NBA AM: Are The Expectations On Russell Too High?

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Unreasonable Expectations:  The worst part of sports is dealing with the unrealistic bar that gets set from hype and expectations – not only from fans but from the media.

For Los Angeles Lakers guard D’Angelo Russell, not only is he dealing with the massive expectations that come from being the second overall draft pick, he will forever be compared to the players that were drafted after him that, as of now, are adapting and adjusting to the NBA at a faster rate.

Factor in the burden of being the future of the NBA’s biggest franchise and there is an expectation that very few players could meet.

Russell’s slower start stems from a couple of areas, the biggest being that Russell has never trained or prepared at this level. A source close to Russell admitted this was the first time he really has weight trained and conditioned and that there has been an adjustment to not only training but resting and recovering (something a lot of young players struggle with).

Russell is also managing a lot of demands. Demands from his head coach, Byron Scott, who has a long track record of being tough on rookies. Russell has a lot more teammates that require the ball, something he’s never really dealt with before as he’s usually been the best player on his team and able to call his own shots. With the Lakers, he has a lot of people to keep happy and that’s been another part of the culture shock of the NBA.

People in Russell’s life have been offering support and advice, the biggest being that Russell simply needs to relax and play his game, noting that the rest falls into place when he is playing with confidence. The Brooklyn Nets game is a perfect example: Russell relaxed, found a groove and posted 16 points on 6-for-9 from the field (66.7 percent shooting). The problem for Russell is that for every good game he posts, he follows it up with a sub-par game and he’s been in his own head about it.

It’s easy to forget that Russell is just 19 years old and playing on one of the biggest stages in basketball. He also has to create for others, unlike third overall selection Jahlil Okafor or fourth overall selection Kristaps Porzingis.

Adjusting to life as an NBA point guard is not easy. Historically it’s taken young guards time to become who they will ultimately be, and in Russell’s case the reason he was drafted was a belief by the Lakers that his long-term ceiling would be higher than some of the other options on the board.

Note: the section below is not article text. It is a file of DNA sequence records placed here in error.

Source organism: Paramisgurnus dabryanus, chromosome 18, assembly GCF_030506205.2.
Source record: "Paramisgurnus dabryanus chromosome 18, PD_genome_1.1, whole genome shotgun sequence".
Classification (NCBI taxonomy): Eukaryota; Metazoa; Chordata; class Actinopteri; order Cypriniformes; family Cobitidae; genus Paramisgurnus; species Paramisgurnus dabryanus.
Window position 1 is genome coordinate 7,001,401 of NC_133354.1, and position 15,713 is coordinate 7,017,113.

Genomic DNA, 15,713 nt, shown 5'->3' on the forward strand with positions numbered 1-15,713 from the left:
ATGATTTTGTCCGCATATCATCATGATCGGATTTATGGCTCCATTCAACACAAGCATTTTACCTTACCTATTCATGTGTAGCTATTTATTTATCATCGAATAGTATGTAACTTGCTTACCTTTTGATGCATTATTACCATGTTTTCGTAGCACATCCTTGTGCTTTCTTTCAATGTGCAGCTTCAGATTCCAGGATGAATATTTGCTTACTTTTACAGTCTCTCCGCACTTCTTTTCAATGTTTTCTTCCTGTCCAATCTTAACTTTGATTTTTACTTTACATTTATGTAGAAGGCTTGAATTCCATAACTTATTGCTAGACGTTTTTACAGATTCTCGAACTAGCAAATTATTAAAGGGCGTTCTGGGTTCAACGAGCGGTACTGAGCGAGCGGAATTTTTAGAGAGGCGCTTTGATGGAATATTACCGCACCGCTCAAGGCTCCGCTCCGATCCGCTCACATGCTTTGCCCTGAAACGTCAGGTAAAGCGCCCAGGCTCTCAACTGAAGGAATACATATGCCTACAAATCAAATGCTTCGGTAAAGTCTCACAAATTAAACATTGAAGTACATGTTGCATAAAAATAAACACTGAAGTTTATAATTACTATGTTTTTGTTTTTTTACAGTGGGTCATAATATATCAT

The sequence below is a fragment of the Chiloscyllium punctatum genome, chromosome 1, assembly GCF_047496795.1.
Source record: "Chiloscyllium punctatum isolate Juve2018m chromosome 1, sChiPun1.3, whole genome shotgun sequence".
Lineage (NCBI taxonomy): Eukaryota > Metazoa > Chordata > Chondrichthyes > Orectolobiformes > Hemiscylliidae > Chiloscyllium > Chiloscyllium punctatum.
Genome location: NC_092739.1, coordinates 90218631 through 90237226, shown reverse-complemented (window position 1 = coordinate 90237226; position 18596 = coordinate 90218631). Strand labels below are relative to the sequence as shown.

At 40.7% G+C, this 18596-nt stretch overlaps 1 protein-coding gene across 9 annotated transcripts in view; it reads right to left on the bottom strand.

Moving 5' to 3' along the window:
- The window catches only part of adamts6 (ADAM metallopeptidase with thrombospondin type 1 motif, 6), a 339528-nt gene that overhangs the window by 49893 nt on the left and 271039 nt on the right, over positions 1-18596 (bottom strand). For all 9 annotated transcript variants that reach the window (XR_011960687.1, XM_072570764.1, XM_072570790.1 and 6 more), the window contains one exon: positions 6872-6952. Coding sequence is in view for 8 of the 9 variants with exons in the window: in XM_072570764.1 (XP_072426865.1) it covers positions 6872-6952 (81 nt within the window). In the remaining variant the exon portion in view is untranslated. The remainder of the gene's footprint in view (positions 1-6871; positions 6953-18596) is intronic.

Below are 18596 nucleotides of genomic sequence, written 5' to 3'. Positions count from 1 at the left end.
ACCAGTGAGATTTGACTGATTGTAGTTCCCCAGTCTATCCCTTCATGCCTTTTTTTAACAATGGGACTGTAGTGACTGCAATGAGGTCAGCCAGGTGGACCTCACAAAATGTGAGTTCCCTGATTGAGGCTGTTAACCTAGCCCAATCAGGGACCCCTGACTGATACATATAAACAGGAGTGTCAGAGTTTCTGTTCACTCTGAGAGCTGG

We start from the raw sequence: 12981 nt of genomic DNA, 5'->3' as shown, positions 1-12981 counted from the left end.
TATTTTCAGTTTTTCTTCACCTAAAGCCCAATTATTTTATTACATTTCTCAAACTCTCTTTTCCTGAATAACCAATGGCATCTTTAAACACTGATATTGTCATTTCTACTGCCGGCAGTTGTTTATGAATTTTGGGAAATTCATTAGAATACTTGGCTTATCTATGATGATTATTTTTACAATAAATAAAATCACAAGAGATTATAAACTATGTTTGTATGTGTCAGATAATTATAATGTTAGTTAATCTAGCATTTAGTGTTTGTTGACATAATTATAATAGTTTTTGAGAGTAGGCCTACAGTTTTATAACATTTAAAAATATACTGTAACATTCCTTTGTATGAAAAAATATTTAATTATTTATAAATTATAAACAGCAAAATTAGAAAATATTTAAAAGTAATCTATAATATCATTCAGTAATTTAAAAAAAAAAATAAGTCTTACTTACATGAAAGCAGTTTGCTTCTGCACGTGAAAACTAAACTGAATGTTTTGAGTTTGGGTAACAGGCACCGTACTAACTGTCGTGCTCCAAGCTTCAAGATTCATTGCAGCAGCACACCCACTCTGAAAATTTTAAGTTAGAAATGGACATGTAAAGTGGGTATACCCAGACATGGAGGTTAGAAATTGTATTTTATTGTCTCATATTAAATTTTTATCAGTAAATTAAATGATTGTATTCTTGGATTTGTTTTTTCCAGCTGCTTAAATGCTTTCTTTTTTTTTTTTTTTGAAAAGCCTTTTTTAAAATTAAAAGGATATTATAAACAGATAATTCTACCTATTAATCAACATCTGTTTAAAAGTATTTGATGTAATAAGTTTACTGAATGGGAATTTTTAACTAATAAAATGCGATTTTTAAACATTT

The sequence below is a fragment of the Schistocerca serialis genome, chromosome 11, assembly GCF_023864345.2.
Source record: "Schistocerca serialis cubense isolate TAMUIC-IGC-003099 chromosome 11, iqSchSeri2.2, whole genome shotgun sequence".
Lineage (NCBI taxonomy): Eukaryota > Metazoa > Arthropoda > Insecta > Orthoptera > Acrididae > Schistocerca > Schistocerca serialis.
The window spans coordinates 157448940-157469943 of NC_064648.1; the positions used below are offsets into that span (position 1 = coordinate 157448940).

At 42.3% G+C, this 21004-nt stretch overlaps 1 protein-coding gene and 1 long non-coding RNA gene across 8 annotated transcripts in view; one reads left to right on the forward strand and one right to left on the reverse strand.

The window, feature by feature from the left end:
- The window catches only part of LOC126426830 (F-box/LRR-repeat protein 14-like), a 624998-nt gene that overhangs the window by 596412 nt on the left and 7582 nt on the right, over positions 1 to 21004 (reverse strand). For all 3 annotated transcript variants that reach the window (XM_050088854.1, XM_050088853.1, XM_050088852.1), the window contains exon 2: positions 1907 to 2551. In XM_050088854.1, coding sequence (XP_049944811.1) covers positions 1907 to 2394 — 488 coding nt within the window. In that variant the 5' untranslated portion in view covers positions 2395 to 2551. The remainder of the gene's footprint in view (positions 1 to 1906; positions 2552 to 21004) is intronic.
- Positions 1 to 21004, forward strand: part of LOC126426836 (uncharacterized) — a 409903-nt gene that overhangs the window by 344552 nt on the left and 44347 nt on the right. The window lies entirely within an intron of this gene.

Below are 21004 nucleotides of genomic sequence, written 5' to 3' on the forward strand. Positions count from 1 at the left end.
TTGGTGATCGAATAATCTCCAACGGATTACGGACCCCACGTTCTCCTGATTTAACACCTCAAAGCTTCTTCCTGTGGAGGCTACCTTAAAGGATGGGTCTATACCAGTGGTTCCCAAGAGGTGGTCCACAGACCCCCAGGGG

Time will tell if Russell can become the star the Lakers hope he’ll be, but for now he’s simply a rookie trying to adjust to a tough and demanding situation that almost no one else in the rookie class is having to manage.

That’s life as a Laker, and it’s also life as the second overall pick. Meeting the expectations of either is tough all by itself; combine them and few players could meet both even on their best day.

That Didn’t Take Long:  On paper, the Sacramento Kings have solid, experienced talent. The problem is the mix of hard-headed veterans and hard-headed coach were bound to collide and last night some things came boiling over as Kings big man DeMarcus Cousins returned to action in a 106-88 blow out to the San Antonio Spurs that put the Kings at 1-7 on the season and 1-5 at home.

“We got some issues that we got to carve out,” Cousins said to Jason Jones of the Sacramento Bee. “Can’t really speak on that. But one thing is, us players, we got to stick together. And just with that, that’ll get us through most battles. We got some issues in-house we need to figure out.”

Cousins hinted that maybe it was time for the players to get together and talk through some things.

“It’ll be a players-only meeting,” Cousins said. “… Just to make it clear I believe in every single person in this room. We just got to stay together. That part I’m not worried about. But there are issues we need to figure out.”

“I feel like when those issues are fixed, the winning will come,” Cousins said.

Kings head coach George Karl said he knew his team was upset with where they stand, but felt like there was still plenty of time to sort things out.

“Right now it’s probably a little angry and frustrated and confused,” Karl said. “Fortunately we have a day tomorrow to straighten that out and get back on track.”

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